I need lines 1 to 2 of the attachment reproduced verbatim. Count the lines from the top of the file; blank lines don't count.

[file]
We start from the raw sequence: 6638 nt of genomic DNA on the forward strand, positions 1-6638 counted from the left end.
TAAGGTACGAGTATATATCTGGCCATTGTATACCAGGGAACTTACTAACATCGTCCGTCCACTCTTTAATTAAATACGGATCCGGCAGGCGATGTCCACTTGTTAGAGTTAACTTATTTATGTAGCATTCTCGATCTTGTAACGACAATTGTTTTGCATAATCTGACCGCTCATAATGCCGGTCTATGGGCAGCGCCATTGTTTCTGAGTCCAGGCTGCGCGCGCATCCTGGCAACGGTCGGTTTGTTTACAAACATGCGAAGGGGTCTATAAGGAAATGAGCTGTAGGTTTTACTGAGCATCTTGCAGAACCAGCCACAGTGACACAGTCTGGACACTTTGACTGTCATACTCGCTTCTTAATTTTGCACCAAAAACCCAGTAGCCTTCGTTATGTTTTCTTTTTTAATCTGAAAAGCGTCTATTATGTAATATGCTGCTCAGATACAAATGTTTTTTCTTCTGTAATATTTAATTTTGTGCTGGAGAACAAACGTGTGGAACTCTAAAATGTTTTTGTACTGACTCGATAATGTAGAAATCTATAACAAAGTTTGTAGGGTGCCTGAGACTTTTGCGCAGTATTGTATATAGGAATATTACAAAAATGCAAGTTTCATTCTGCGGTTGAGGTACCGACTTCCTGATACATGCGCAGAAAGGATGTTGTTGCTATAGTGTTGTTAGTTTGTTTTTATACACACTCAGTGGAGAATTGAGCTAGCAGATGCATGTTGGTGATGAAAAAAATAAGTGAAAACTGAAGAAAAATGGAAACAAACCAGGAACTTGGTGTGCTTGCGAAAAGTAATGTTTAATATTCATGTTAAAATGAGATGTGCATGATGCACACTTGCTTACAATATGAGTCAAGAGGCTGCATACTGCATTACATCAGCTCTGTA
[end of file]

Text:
We start from the raw sequence: 6638 nt of genomic DNA on the forward strand, positions 1-6638 counted from the left end.
TAAGGTACGAGTATATATCTGGCCATTGTATACCAGGGAACTTACTAACATCGTCCGTCCACTCTTTAATTAAATACGGATCCGGCAGGCGATGTCCACTTGTTAGAGTTAACTTATTTATGTAGCATTCTCGATCTTGTAACGACAATTGTTTTGCATAATCTGACCGCTCATAATGCCGGTCTATGGGCAGCGCCATTGTTTCTGAGTCCAGGCTGCGCGCGCATCCTGGCAACGGTCGGTTTGTTTACAAACATGCGAAGGGGTCTATAAGGAAATGAGCTGTAGGTTTTACTGAGCATCTTGCAGAACCAGCCACAGTGACACAGTCTGGACACTTTGACTGTCATACTCGCTTCTTAATTTTGCACCAAAAACCCAGTAGCCTTCGTTATGTTTTCTTTTTTAATCTGAAAAGCGTCTATTATGTAATATGCTGCTCAGATACAAATGTTTTTTCTTCTGTAATATTTAATTTTGTGCTGGAGAACAAACGTGTGGAACTCTAAAATGTTTTTGTACTGACTCGATAATGTAGAAATCTATAACAAAGTTTGTAGGGTGCCTGAGACTTTTGCGCAGTATTGTATATAGGAATATTACAAAAATGCAAGTTTCATTCTGCGGTTGAGGTACCGACTTCCTGATACATGCGCAGAAAGGATGTTGTTGCTATAGTGTTGTTAGTTTGTTTTTATACACACTCAGTGGAGAATTGAGCTAGCAGATGCATGTTGGTGATGAAAAAAATAAGTGAAAACTGAAGAAAAATGGAAACAAACCAGGAACTTGGTGTGCTTGCGAAAAGTAATGTTTAATATTCATGTTAAAATGAGATGTGCATGATGCACACTTGCTTACAATATGAGTCAAGAGGCTGCATACTGCATTACATCAGCTCTGTA